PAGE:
Not to be confused with the Toyota Corolla sedan — the one you probably know — the 2017 Toyota Corolla iM is a four-door hatchback formerly called the Scion iM. Parent company Toyota dissolved Scion in 2016 but adopted the iM into the Toyota house. More than just the badge is new: For 2017, the iM adds important safety features not offered when it was a Scion.
Otherwise, little else has changed. The only options are a dealer-installed navigation system and an automatic transmission to replace the standard manual transmission. Those who want heated seats, satellite radio or a moonroof are out of luck — none are offered, which keeps the price low.
I tested an iM with the automatic transmission priced at $20,375, including an $885 destination charge.
Exterior & Styling
The iM is an attractive hatchback. Its sleek profile and sharp edges create an athletic appearance. There’s a minimal gap between the wheels and fenders, and the standard 17-inch wheels are an attractive set of rollers with dark gray spokes and low-profile tires. Toyota did an admirable job pumping up the sedate overseas version (called the Toyota Auris) with more aggressive styling for the U.S.
How It Drives
Unfortunately, the iM’s hot-hatch athleticism is only skin deep. The Toyota Corolla iM is the automotive equivalent of smoking cigarettes while wearing skintight activewear. The iM looks sporty enough, but try to get the lead out and the iM coughs and wheezes up to speed. Its noisy 137-horsepower, 1.8-liter four-cylinder engine isn’t nearly as refined as the offerings in the pricier Chevrolet Cruze, Honda Civic or Mazda3 hatchbacks. Compare the iM with those here.
The iM isn’t underpowered, but the gravelly sounding engine is ill-matched with the responsive continuously variable automatic transmission. The CVT is quick to accelerate, but the buzz saw under the hood exaggerates every CVT adjustment into a noticeable and loud groan. In the handling department, the iM drives more like a casual commuter than a hot hatchback — atypical in a class that promotes driving fun, as in the tight-handling Cruze, Civic and Mazda3.
The iM’s front seats were cushioned and contoured to fit my slender, 6-foot-tall body well, and they were comfortable over a five-hour trip of mostly highway driving. Sitting in the rear seat, however, is a little less luxurious. It’s tight for the class; hatchbacks like the Cruze and Civic offer more spacious rear seats.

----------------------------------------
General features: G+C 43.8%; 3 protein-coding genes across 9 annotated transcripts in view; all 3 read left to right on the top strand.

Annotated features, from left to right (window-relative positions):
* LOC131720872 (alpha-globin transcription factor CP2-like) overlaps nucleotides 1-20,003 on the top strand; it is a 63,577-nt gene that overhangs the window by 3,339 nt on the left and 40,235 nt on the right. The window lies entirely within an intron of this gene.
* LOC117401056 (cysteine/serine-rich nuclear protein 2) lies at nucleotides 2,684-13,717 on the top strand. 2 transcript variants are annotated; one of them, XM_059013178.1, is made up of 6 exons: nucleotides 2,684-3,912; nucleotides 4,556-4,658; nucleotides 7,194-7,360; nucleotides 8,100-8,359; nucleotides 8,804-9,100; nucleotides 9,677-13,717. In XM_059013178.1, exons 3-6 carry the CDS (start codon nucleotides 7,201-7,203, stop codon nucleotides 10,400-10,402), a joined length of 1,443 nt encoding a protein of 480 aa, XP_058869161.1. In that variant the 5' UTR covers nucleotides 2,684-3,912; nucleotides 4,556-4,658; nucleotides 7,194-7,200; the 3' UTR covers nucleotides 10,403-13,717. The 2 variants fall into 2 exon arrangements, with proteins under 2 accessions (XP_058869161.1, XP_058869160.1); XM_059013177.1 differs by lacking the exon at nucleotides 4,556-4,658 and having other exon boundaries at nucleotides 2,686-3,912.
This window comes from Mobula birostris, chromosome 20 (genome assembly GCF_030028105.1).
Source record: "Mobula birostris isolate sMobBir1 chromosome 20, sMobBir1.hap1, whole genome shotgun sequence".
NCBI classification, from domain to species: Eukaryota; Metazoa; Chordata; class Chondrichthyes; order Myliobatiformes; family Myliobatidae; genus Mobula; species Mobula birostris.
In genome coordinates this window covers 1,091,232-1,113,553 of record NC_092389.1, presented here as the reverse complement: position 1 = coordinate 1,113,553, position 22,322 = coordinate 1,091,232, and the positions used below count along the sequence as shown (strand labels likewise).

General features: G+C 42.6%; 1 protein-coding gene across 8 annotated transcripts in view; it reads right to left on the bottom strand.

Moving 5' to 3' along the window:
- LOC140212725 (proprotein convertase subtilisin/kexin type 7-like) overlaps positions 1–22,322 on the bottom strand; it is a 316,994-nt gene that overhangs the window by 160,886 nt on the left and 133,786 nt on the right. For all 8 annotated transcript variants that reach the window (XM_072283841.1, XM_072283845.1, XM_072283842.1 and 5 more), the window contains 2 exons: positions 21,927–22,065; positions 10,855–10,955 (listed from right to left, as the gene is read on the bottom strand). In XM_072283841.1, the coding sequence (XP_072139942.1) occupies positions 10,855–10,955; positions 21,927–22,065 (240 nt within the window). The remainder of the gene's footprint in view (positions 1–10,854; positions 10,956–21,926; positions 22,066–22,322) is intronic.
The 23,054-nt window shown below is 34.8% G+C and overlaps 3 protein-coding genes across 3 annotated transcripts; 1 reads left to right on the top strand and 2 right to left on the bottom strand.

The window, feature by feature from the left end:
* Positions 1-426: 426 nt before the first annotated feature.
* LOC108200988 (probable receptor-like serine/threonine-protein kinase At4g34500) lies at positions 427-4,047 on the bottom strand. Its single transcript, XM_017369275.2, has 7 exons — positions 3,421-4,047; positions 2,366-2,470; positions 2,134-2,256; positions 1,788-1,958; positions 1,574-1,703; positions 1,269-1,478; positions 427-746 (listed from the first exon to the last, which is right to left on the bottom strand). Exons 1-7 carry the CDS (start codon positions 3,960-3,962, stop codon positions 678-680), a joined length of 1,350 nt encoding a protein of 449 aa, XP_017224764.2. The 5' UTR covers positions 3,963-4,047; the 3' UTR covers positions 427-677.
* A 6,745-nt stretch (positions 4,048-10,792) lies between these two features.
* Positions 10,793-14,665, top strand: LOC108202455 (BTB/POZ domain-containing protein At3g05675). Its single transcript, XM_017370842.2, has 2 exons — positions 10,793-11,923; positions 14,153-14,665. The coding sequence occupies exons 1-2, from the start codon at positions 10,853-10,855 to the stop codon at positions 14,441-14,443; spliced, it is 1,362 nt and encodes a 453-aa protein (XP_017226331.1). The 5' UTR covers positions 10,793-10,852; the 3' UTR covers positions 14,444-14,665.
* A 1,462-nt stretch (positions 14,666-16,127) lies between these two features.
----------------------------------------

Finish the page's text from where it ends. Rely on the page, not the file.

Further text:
Quality materials are a high point of the iM’s interior; they’re a tad higher-quality than the Corolla sedan. Climate controls include piano black buttons and toggle switches surrounded by contrast accent stitching and minimalistic dark silver trim. My automatic transmission test car had a stitched gear selector boot, and the center console is padded to let a leg gently rest against it during long highway drives. What stands out as exceptional is the leather-covered steering wheel and details in the instrument panel that were more interesting than those in a top trim 2017 Toyota Corolla XLE I recently tested.
The iM’s standard features aren’t going to blow you away, but what’s offered is impressive considering the car is priced at the bottom end of its class. Dual automatic climate control, keyless entry, cruise control and the leather-trimmed steering wheel are all standard, as is a standard forward collision warning system (discussed in detail below).
What’s missing are options like heated seats, a moonroof, leather upholstery and remote start. Those, of course, add cost to competitors, but they aren’t even optional on the iM. I tested the Corolla iM in the middle of a Chicago winter, when heated seats are a must-have. Right afterward, I drove a Cruze hatchback with optional heated seats, heated steering wheel and remote start. They made the Cruze a much more pleasant car to drive in the cold, but then, it was nearly 30 percent more expensive at $26,475.
Ergonomics & Electronics